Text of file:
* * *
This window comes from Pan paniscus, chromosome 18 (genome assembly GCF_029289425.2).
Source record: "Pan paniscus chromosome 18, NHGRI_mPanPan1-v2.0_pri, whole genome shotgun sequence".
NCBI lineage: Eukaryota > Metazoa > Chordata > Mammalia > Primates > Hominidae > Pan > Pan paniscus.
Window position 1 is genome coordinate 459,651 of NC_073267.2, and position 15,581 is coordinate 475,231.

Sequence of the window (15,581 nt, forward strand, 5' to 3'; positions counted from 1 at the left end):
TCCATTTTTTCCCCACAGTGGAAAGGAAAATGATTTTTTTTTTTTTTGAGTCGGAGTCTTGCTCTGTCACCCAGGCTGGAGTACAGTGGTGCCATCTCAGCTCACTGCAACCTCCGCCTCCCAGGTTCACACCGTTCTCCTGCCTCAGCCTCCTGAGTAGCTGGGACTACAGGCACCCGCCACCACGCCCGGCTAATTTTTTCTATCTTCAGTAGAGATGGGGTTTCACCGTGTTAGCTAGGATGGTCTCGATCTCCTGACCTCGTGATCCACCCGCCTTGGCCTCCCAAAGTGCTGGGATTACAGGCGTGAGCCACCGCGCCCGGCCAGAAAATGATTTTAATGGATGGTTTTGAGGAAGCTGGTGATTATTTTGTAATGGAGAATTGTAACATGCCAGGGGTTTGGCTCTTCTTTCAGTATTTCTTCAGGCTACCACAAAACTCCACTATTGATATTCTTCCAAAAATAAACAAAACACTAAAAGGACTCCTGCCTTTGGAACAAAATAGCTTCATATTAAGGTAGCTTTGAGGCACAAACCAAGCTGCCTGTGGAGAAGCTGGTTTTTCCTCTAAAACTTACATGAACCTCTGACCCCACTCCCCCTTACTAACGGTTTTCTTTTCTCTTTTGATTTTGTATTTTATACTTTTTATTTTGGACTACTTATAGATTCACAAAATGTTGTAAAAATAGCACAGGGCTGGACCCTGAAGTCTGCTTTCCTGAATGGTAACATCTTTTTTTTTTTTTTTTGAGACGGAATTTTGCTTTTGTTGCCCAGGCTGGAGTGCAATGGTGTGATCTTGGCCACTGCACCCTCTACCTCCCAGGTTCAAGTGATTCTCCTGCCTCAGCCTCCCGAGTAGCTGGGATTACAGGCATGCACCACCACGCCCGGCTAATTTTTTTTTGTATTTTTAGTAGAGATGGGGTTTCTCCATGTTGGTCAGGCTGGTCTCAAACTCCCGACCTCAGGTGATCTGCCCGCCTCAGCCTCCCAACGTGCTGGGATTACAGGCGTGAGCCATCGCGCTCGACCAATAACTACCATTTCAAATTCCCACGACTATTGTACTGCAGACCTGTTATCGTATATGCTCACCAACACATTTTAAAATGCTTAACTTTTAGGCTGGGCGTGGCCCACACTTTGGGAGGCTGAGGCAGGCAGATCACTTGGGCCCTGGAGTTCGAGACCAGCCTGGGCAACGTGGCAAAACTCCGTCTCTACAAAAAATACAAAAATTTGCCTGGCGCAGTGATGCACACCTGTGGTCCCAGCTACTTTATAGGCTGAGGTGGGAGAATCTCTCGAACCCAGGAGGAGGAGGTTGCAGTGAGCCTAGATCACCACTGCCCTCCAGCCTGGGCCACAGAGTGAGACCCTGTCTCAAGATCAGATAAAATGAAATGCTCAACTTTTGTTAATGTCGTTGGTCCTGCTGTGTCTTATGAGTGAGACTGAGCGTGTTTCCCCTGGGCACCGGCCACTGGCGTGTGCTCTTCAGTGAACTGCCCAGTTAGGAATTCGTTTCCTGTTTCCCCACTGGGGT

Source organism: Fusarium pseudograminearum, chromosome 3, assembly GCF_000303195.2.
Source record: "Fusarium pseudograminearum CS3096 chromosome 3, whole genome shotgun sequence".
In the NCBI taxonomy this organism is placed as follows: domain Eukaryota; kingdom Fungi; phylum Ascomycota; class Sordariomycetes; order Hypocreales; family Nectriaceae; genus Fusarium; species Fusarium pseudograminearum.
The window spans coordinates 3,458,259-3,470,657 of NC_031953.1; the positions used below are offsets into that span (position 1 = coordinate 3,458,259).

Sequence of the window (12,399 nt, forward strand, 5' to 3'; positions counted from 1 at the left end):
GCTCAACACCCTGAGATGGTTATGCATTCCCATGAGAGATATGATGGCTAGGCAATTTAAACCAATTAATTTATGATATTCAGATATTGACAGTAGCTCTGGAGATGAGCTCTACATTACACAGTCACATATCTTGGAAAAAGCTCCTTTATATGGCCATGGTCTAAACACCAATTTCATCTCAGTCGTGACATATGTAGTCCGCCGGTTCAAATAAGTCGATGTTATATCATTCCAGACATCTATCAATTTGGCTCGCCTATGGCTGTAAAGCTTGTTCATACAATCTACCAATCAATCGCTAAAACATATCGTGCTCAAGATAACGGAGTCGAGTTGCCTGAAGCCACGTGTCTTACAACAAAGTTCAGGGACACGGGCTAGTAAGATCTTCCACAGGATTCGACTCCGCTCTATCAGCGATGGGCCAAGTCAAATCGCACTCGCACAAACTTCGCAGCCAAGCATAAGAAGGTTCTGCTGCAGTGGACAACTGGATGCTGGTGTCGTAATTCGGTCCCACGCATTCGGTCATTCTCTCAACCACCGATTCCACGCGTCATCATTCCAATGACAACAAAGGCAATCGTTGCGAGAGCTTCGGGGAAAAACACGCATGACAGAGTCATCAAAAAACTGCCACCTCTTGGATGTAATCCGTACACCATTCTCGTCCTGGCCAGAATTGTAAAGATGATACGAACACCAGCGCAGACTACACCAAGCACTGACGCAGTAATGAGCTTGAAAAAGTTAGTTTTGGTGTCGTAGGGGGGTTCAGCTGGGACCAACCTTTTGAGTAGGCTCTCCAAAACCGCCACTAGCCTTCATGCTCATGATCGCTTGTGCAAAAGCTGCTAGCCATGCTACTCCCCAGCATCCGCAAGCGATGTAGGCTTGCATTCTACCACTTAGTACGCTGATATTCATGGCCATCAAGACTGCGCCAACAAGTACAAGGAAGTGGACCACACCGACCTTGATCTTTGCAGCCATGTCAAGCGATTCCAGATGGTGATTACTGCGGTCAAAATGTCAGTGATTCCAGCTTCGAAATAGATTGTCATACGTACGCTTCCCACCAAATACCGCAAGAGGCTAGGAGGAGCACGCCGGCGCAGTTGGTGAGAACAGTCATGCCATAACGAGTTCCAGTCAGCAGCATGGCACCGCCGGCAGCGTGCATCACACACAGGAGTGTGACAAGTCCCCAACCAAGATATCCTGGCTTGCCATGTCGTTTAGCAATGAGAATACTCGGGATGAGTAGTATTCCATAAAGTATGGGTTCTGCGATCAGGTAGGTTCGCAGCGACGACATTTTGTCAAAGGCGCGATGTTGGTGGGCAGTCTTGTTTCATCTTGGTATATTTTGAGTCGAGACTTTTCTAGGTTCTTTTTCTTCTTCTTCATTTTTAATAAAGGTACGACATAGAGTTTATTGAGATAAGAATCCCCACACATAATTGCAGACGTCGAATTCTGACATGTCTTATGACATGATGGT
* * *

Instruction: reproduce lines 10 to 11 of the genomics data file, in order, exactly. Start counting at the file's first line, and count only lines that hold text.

The window spans coordinates 3,458,259-3,470,657 of NC_031953.1; the positions used below are offsets into that span (position 1 = coordinate 3,458,259).

Sequence of the window (12,399 nt, forward strand, 5' to 3'; positions counted from 1 at the left end):